Sally B

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Sally B
B-17G-105 44-85784-Sally B.jpg
The Sally B in 2005
Type B-17G
Flying Fortress
Manufacturer Boeing
Construction number 8693
Registration G-BEDF
Serial 44-85784
In service 1945–54
Fate Airworthy
Preserved at Duxford
Elly Sallingboe awarded the Transport Trust Lifetime Achievement Award in 2008

Sally B is the name of an airworthy 1945-built Boeing B-17G Flying Fortress, it is the only airworthy B-17 left in Europe, as well as one of three B-17s in the United Kingdom. The aircraft is based at the Imperial War Museum Duxford, England,[1] Sally B flies at airshows in the UK and across Europe as well as serving as an airborne memorial to the United States Army Air Forces airmen who lost their lives in the European theatre during World War II.

The aircraft was delivered to the United States Army Air Forces (USAAF) on 19 June 1945 as 44-85784, too late to see active service in the war. After being converted to both a TB-17G training variant and then an EB-17G it was struck off charge in 1954. In 1954 the Institut Géographique National in France bought the plane for use as a survey aircraft.[1] In 1975 it moved to England and was registered with the CAA as G-BEDF[2] to be restored to wartime condition.

The Sally B was first fitted with accurate gun turrets and other much needed additions for her role as Ginger Rogers, a B-17 bomber of the fictitious bomber unit featured in the 1981 LWT series We'll Meet Again.[3]

During the winter of 1983–84, Sally B was painted in an olive drab and neutral grey colour scheme, in place of the bare metal scheme she had worn since construction, in order to protect the airframe from the damp UK weather. At the same time, she received the markings of the 447th Bomb Group.[3]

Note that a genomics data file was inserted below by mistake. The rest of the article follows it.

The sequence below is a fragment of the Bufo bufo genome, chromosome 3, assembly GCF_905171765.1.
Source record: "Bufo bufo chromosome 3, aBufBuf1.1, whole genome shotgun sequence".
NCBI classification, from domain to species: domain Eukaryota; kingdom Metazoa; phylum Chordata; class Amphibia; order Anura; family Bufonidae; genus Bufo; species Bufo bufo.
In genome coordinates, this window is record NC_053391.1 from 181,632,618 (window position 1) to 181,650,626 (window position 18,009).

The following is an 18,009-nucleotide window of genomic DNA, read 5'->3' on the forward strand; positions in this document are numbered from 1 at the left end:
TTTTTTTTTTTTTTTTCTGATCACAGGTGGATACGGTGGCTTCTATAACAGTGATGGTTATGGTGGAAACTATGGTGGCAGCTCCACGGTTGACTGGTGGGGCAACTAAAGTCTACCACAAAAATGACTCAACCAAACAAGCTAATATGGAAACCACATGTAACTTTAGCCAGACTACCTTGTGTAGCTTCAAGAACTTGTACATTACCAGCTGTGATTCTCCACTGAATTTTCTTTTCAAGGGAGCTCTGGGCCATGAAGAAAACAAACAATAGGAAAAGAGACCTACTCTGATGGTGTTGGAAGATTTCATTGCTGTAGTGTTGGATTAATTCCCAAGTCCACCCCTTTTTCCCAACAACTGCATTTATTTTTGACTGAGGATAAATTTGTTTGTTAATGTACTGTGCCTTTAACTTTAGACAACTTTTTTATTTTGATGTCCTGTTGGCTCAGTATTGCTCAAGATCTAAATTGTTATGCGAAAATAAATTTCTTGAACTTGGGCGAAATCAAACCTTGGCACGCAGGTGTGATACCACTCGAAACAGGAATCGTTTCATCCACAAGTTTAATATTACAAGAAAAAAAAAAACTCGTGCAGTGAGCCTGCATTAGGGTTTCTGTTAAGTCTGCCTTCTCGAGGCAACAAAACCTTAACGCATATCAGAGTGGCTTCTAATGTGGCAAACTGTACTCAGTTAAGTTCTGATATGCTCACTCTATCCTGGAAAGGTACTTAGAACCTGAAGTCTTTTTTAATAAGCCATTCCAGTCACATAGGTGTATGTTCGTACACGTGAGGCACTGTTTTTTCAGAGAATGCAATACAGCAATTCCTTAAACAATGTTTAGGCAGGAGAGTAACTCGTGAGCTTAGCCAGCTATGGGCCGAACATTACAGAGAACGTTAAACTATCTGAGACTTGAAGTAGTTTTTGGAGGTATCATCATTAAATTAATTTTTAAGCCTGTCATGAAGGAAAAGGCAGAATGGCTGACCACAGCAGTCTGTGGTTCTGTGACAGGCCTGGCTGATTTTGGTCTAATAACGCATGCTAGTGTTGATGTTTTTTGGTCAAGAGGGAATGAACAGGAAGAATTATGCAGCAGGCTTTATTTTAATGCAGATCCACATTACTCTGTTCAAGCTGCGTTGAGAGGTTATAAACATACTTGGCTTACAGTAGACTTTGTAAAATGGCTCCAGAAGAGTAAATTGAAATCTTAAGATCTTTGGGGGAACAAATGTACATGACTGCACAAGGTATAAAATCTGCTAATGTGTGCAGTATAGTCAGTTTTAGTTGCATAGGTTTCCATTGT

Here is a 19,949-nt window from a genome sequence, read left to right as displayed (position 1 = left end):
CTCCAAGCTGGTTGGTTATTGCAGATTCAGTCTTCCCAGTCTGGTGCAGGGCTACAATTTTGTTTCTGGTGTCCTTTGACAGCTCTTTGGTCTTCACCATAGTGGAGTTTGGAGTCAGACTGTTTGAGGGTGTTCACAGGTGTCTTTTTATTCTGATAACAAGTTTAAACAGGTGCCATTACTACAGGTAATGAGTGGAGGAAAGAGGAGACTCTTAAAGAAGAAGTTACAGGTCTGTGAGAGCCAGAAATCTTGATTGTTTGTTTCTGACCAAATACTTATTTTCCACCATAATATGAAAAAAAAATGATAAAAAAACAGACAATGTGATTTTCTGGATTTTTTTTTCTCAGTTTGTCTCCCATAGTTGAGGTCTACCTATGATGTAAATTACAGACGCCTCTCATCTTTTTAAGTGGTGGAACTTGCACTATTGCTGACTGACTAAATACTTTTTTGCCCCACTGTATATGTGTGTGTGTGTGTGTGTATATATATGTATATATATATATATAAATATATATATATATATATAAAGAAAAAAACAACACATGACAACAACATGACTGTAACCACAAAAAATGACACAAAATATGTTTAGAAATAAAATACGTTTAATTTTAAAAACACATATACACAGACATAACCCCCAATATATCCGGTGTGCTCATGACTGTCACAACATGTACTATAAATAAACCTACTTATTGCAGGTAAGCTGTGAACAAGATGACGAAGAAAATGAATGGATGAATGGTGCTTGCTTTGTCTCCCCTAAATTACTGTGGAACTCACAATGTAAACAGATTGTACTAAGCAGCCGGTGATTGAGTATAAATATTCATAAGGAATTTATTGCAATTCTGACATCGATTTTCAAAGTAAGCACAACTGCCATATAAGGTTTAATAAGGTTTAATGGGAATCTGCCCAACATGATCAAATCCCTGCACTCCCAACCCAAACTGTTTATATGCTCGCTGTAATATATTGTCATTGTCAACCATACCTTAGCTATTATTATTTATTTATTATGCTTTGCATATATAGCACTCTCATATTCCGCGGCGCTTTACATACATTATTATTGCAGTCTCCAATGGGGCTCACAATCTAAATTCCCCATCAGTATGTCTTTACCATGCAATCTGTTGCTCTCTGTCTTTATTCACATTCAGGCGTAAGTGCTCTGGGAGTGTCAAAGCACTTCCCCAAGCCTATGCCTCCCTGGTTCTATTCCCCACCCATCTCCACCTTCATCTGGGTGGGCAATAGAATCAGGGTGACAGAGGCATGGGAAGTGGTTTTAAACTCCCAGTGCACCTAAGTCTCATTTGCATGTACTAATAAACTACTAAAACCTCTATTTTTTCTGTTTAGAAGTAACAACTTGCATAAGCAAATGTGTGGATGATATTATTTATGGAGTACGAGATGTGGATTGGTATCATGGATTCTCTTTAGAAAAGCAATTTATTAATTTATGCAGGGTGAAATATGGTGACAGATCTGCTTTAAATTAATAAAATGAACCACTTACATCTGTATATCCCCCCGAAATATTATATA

The Sally B was used in the 1990 film Memphis Belle as one of five flying B-17s needed for various film scenes, and it was used to replicate the real Memphis Belle in one scene. Half of the aircraft is still in the Memphis Belle livery,[1] following restoration of the Sally B nose art and the black and yellow checkerboard pattern on the cowling of the starboard inner (no 3) engine, carried as a tribute to Elly Sallingboe's companion Ted White, whose Harvard aircraft had the same pattern on its cowling. Sally B was reworked to B-17F configuration for filming.[3]

Since 1985, Sally B has been operated by Elly Sallingboe's 'B-17 Preservation Ltd[4] and maintained by Chief Engineer Peter Brown and a team of volunteers. The aircraft is flown by volunteer experienced professional pilots. The B17 Charitable Trust exists to raise funds to keep the plane flying.[5] In 2008, Elly Sallingboe was awarded the Transport Trust 'Lifetime Achievement Award' in recognition of over thirty years of dedication to the preservation and operation of Britain's only airworthy Boeing B-17 Flying Fortress as a flying memorial to the tens of thousands of American aircrew who lost their lives in her sister aircraft during the Second World War.[1]

One of the key events in the flying calendar for Sally B is an annual tribute flypast following the Memorial Day service at the American Military Cemetery at Madingley, Cambridge. This takes place over the May Bank Holiday weekend. Flypasts over former Eighth Air Force bases are also carried out whenever possible during the summer months.[1]


  1. ^ a b c d e "Sally B:The History". Retrieved 2008-07-29.
  2. ^ "UK Register of Civil Aircraft. Registry Entry G-BEDF" (PDF). Archived from the original (PDF) on 2015-06-10.
  3. ^ a b c Sally B News Issue 29 page 17
  4. ^ "GINFO Registration History G-BEDF".
  5. ^ Charity Commission. THE B17 CHARITABLE TRUST, registered charity no. 1079007.

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